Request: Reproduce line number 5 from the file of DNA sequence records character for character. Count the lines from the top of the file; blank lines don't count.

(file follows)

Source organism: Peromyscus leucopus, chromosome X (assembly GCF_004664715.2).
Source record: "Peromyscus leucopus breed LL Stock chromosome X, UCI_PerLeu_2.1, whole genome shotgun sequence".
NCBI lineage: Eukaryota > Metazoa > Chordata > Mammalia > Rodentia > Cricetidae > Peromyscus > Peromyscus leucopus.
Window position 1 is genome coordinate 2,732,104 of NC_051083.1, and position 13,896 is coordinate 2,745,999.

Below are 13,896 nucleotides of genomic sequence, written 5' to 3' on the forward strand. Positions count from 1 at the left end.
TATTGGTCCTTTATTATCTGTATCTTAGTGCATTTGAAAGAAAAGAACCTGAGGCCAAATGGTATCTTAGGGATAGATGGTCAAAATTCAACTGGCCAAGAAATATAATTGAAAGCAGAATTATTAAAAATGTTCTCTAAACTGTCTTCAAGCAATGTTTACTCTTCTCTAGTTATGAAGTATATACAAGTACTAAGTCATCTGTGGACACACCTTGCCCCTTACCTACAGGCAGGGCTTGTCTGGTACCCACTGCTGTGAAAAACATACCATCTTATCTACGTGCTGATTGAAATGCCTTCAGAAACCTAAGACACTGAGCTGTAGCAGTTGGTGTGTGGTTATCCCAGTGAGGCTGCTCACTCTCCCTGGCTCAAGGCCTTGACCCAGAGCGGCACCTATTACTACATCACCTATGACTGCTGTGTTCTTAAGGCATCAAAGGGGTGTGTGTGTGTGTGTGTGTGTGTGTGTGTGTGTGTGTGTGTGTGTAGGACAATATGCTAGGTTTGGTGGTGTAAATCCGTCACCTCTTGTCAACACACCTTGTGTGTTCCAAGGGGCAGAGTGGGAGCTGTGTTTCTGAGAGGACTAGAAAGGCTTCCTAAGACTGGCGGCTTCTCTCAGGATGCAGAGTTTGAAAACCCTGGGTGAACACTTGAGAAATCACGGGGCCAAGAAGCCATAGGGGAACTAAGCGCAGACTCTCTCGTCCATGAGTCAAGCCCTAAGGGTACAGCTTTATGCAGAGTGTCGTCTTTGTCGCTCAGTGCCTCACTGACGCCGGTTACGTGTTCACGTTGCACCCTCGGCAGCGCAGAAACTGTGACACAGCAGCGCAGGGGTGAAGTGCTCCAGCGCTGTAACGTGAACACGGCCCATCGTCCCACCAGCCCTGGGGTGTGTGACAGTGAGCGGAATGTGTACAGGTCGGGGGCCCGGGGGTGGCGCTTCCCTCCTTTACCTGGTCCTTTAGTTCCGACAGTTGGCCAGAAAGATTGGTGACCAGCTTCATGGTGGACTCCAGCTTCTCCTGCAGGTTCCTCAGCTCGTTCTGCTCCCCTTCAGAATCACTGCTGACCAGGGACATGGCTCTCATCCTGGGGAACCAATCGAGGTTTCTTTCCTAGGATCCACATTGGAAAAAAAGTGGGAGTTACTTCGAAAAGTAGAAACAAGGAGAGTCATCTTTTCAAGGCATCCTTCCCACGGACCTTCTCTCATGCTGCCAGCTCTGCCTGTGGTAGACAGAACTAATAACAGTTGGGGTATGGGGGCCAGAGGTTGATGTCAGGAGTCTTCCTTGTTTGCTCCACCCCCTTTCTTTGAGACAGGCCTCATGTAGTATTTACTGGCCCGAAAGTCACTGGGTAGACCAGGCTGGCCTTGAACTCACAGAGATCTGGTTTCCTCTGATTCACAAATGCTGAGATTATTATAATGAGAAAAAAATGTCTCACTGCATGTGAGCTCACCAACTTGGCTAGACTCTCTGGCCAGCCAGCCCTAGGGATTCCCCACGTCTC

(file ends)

Below are 13,896 nucleotides of genomic sequence, written 5' to 3' on the forward strand. Positions count from 1 at the left end.